By one month after the second dose, all but five of the 166 participants with HIV had detectable antibodies (four in the <250 group and one in the >500 group did not develop antibodies), and the researchers described these responses as “robust”.
On all measures, people with CD4 counts below 200 had antibody or neutralisation measurements approximately one-third of those observed in people with CD4 counts above 500, and these differences were highly statistically significant. For example, the median level of RBD-binding antibodies was 507 Binding Antibody Units (BAU)/ml in people with CD4 counts below 200 compared to 1782 BAU/ml in people with CD4 counts above 500 (P<0.001).
The study also found that although people with CD4 counts in the range 200-500 did not have significantly weaker antibody responses compared to people with CD4 counts above 500, they did have significantly weaker responses compared to a control group of HIV-negative healthcare workers.
Multivariable regression analysis showed that current CD4 count predicted antibody and cellular immune responses to vaccination. A CD4 count below 200 predicted lower antibody numbers and lower neutralising antibody numbers, as well as weaker cell-mediated responses (all p<0.001), after adjusting for confounding factors including age, nadir CD4 count, type of vaccine received, detectable viral load and current or prior malignancy.
Lower antibody numbers after the second vaccine dose imply a greater need for a third dose. Further research is needed to clarify the impact of a third dose in people with low CD4 counts, on both the level of antibody response achieved and the speed at which antibody levels decline after a third dose.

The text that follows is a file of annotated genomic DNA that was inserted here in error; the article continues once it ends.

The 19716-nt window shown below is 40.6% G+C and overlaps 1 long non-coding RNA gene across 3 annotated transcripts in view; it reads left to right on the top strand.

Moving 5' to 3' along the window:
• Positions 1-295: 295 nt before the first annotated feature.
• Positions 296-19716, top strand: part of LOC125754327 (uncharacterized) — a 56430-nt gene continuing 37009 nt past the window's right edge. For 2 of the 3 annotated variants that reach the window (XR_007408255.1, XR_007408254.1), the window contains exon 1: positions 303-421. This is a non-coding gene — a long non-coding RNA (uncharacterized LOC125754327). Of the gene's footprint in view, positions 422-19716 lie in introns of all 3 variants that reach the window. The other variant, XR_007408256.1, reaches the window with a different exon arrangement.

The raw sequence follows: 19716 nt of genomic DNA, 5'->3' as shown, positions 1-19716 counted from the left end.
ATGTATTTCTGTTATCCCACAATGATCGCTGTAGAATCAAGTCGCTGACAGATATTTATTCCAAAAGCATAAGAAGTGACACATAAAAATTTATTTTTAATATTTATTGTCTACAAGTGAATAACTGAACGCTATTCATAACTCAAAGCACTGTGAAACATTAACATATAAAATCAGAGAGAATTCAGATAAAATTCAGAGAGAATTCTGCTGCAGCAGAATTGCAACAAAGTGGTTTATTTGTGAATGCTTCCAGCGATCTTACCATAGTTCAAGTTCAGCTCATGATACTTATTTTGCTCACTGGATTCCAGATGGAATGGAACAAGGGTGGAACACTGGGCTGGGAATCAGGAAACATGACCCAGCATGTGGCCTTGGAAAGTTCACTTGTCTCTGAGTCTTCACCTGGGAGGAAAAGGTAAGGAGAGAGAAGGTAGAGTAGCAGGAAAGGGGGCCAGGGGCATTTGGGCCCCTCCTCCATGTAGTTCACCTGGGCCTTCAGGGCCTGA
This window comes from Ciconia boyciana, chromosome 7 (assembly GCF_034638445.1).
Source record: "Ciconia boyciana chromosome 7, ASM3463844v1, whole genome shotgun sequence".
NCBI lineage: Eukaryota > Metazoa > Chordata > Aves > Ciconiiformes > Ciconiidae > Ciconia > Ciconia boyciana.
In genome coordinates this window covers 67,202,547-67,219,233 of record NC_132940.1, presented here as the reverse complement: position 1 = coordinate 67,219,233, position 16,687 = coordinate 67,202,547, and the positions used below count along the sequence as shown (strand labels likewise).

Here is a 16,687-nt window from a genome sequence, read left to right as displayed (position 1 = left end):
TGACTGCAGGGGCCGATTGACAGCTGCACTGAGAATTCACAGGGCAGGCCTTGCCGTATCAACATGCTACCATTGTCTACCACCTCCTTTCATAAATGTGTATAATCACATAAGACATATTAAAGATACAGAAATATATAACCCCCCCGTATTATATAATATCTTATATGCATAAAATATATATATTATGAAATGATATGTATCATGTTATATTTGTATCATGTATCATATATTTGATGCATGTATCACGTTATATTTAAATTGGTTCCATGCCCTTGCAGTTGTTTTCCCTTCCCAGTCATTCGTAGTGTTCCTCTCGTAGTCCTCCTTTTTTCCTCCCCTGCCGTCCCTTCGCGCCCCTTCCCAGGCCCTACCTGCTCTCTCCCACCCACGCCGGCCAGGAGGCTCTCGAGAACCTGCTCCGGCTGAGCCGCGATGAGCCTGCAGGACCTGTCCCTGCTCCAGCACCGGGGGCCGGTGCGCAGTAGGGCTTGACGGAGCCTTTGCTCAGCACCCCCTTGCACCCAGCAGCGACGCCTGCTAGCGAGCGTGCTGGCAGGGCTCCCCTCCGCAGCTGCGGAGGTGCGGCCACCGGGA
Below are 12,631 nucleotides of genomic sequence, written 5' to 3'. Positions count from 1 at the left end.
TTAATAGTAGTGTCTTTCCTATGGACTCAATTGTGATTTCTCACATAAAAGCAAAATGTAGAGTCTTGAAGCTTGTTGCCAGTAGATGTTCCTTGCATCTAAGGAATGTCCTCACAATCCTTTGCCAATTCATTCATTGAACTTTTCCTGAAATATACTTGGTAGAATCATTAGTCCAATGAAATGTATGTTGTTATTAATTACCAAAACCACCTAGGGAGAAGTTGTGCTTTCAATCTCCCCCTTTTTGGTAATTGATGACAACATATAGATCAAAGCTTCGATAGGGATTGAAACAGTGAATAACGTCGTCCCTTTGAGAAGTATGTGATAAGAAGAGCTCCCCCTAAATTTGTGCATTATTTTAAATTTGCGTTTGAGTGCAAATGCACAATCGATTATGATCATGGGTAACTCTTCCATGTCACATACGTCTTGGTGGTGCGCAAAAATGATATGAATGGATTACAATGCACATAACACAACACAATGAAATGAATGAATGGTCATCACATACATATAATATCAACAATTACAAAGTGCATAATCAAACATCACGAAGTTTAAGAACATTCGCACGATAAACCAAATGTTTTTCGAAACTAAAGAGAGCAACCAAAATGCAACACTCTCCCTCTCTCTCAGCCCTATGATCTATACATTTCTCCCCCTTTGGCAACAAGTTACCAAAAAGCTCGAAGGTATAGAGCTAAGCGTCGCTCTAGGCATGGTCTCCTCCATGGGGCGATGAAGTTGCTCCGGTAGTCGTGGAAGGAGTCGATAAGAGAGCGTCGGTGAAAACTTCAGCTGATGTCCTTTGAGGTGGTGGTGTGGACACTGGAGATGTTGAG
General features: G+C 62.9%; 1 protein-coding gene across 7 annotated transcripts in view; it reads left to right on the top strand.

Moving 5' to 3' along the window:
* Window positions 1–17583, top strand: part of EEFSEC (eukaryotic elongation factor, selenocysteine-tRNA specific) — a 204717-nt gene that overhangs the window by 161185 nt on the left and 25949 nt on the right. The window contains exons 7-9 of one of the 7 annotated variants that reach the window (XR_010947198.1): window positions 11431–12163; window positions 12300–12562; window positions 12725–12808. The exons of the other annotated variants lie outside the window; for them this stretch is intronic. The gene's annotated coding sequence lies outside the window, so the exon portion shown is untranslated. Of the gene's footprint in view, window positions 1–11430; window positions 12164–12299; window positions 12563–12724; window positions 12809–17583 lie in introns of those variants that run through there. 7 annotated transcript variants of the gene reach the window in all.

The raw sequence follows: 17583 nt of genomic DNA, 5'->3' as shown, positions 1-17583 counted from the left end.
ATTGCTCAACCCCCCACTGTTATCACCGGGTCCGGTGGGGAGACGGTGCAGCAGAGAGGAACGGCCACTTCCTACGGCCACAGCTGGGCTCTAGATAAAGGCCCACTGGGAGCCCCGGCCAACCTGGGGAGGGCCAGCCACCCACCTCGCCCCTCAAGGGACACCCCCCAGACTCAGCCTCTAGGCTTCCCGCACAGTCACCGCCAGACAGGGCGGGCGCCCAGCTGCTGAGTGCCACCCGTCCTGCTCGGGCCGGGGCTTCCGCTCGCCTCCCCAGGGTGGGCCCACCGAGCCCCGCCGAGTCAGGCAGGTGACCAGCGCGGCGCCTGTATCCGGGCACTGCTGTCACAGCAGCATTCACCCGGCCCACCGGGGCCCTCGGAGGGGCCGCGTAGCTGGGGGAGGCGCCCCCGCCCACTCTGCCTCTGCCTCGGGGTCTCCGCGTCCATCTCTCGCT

A second Italian research group looked at the incidence of side effects after receiving the Moderna vaccine in 453 people with HIV receiving care at the San Paolo Hospital HIV clinic in Milan. The recording of side effects was dependent on patient report; 396 people reported after the first vaccine dose, 371 after the second dose. Side effects were common; 51% reported at least one symptom after the first dose and 73% after the second dose. No serious adverse events were reported. The local and systemic reactions to vaccination were consistent with clinical trials; pain, swelling and redness at the injections site, and muscle pains, headaches, chills and fevers.
Multivariable analysis showed that younger people were more likely to experience moderate or severe symptoms after each dose, while women and people with viral load above 50 copies/ml were more likely to experience moderate or severe symptoms after the first dose.
Antinori A et al. Immunogenicity of mRNA vaccination against SARS-CoV-2 in persons living with HIV (PLWHs) with low CD4 count or previous AIDS. 18th European AIDS Conference, London, abstract OS3/3, 2021.
Tomasoni D et al. Reactogenicity of mRNA-1273 vaccine in people living with HIV (PLWH): a prospective study. 18thEuropean AIDS Conference, London, abstract OS3/4, 2021.